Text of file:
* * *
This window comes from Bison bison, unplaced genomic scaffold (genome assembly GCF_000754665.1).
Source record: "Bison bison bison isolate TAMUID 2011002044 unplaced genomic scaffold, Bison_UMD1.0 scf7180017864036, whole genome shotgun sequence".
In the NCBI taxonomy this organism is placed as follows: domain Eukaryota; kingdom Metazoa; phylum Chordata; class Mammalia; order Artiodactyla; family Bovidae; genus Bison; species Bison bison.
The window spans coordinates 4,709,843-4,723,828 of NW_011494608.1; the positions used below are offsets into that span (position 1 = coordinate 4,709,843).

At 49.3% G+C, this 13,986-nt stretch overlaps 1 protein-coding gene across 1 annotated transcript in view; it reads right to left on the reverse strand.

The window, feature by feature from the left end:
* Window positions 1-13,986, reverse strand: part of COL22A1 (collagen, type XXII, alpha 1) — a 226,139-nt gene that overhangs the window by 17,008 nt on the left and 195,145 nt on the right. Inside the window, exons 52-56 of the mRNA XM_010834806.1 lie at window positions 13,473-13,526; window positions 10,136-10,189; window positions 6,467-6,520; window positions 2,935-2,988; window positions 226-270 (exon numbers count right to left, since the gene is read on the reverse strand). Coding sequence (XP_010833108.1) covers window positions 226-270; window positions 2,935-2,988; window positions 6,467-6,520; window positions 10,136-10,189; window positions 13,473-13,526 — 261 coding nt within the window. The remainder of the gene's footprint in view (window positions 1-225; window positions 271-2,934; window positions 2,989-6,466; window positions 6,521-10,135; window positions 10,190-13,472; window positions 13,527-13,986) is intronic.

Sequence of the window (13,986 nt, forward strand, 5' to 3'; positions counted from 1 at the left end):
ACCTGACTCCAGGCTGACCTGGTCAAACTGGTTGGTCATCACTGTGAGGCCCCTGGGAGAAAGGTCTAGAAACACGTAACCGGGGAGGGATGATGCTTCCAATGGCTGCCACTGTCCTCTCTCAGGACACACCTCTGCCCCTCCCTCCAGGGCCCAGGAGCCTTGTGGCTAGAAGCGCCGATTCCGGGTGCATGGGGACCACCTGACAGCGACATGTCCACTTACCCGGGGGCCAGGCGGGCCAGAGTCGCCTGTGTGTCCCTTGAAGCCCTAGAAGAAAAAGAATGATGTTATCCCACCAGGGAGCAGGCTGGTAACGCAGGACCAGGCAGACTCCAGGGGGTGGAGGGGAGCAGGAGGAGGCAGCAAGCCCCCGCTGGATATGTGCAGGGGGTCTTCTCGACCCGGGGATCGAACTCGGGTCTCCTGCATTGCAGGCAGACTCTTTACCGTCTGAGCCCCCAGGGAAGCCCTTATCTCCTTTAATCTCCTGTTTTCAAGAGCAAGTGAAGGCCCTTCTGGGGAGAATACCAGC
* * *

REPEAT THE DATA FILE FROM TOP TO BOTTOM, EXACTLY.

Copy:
This window comes from Bison bison, unplaced genomic scaffold (genome assembly GCF_000754665.1).
Source record: "Bison bison bison isolate TAMUID 2011002044 unplaced genomic scaffold, Bison_UMD1.0 scf7180017864036, whole genome shotgun sequence".
In the NCBI taxonomy this organism is placed as follows: domain Eukaryota; kingdom Metazoa; phylum Chordata; class Mammalia; order Artiodactyla; family Bovidae; genus Bison; species Bison bison.
The window spans coordinates 4,709,843-4,723,828 of NW_011494608.1; the positions used below are offsets into that span (position 1 = coordinate 4,709,843).

At 49.3% G+C, this 13,986-nt stretch overlaps 1 protein-coding gene across 1 annotated transcript in view; it reads right to left on the reverse strand.

The window, feature by feature from the left end:
* Window positions 1-13,986, reverse strand: part of COL22A1 (collagen, type XXII, alpha 1) — a 226,139-nt gene that overhangs the window by 17,008 nt on the left and 195,145 nt on the right. Inside the window, exons 52-56 of the mRNA XM_010834806.1 lie at window positions 13,473-13,526; window positions 10,136-10,189; window positions 6,467-6,520; window positions 2,935-2,988; window positions 226-270 (exon numbers count right to left, since the gene is read on the reverse strand). Coding sequence (XP_010833108.1) covers window positions 226-270; window positions 2,935-2,988; window positions 6,467-6,520; window positions 10,136-10,189; window positions 13,473-13,526 — 261 coding nt within the window. The remainder of the gene's footprint in view (window positions 1-225; window positions 271-2,934; window positions 2,989-6,466; window positions 6,521-10,135; window positions 10,190-13,472; window positions 13,527-13,986) is intronic.

Sequence of the window (13,986 nt, forward strand, 5' to 3'; positions counted from 1 at the left end):
ACCTGACTCCAGGCTGACCTGGTCAAACTGGTTGGTCATCACTGTGAGGCCCCTGGGAGAAAGGTCTAGAAACACGTAACCGGGGAGGGATGATGCTTCCAATGGCTGCCACTGTCCTCTCTCAGGACACACCTCTGCCCCTCCCTCCAGGGCCCAGGAGCCTTGTGGCTAGAAGCGCCGATTCCGGGTGCATGGGGACCACCTGACAGCGACATGTCCACTTACCCGGGGGCCAGGCGGGCCAGAGTCGCCTGTGTGTCCCTTGAAGCCCTAGAAGAAAAAGAATGATGTTATCCCACCAGGGAGCAGGCTGGTAACGCAGGACCAGGCAGACTCCAGGGGGTGGAGGGGAGCAGGAGGAGGCAGCAAGCCCCCGCTGGATATGTGCAGGGGGTCTTCTCGACCCGGGGATCGAACTCGGGTCTCCTGCATTGCAGGCAGACTCTTTACCGTCTGAGCCCCCAGGGAAGCCCTTATCTCCTTTAATCTCCTGTTTTCAAGAGCAAGTGAAGGCCCTTCTGGGGAGAATACCAGC